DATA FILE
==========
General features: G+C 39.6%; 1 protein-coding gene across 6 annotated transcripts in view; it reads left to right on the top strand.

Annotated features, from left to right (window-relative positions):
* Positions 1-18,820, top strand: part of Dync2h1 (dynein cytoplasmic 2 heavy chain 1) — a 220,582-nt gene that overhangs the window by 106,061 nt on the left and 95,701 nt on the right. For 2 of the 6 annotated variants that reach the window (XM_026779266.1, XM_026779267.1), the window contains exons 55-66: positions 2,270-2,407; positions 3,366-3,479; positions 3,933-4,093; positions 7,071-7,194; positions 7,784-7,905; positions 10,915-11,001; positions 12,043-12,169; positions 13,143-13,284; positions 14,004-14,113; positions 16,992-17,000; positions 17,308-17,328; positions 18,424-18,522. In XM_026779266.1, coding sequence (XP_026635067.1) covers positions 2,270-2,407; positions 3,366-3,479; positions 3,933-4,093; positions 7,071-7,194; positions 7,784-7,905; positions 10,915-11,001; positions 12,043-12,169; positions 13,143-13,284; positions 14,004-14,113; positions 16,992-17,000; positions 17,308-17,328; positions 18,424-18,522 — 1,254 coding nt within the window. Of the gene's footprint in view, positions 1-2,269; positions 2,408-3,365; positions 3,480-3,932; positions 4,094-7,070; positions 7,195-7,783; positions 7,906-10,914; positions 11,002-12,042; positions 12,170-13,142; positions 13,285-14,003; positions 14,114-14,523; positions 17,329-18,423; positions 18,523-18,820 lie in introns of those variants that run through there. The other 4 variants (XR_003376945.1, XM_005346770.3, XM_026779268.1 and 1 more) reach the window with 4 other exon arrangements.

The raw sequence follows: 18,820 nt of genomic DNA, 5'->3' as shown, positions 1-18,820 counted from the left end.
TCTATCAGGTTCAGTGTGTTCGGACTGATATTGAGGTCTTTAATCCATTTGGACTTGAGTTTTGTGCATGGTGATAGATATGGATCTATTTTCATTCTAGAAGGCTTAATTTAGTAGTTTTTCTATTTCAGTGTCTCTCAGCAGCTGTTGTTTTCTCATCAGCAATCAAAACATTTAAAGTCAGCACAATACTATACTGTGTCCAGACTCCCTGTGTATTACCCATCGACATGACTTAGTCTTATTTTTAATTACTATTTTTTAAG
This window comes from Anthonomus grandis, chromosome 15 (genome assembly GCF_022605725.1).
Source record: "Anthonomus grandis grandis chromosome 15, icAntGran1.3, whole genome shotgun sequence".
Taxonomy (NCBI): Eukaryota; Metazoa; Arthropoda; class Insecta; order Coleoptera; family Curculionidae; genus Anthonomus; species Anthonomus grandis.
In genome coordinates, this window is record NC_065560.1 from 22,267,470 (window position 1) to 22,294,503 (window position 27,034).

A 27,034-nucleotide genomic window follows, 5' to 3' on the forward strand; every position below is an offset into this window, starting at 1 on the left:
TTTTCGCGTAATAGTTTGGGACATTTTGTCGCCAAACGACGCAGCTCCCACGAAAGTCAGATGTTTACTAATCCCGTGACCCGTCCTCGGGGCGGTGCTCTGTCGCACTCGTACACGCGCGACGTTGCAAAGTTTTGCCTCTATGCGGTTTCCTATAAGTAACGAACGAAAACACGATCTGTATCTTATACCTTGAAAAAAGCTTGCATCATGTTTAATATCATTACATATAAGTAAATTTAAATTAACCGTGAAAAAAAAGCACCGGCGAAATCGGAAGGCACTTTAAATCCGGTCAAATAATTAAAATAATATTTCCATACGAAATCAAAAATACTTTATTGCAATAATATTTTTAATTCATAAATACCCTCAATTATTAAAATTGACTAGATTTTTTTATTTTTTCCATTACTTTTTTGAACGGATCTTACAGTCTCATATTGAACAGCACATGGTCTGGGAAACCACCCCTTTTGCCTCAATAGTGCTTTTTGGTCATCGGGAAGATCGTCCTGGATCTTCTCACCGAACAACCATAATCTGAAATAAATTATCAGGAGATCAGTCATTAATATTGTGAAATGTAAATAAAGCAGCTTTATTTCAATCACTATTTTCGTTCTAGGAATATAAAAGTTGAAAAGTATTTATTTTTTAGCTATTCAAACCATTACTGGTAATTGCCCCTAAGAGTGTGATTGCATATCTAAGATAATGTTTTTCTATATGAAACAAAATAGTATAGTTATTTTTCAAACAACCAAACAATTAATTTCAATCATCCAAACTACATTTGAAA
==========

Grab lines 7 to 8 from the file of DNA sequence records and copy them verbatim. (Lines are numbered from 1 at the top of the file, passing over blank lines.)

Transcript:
Source record: "Anthonomus grandis grandis chromosome 15, icAntGran1.3, whole genome shotgun sequence".
Taxonomy (NCBI): Eukaryota; Metazoa; Arthropoda; class Insecta; order Coleoptera; family Curculionidae; genus Anthonomus; species Anthonomus grandis.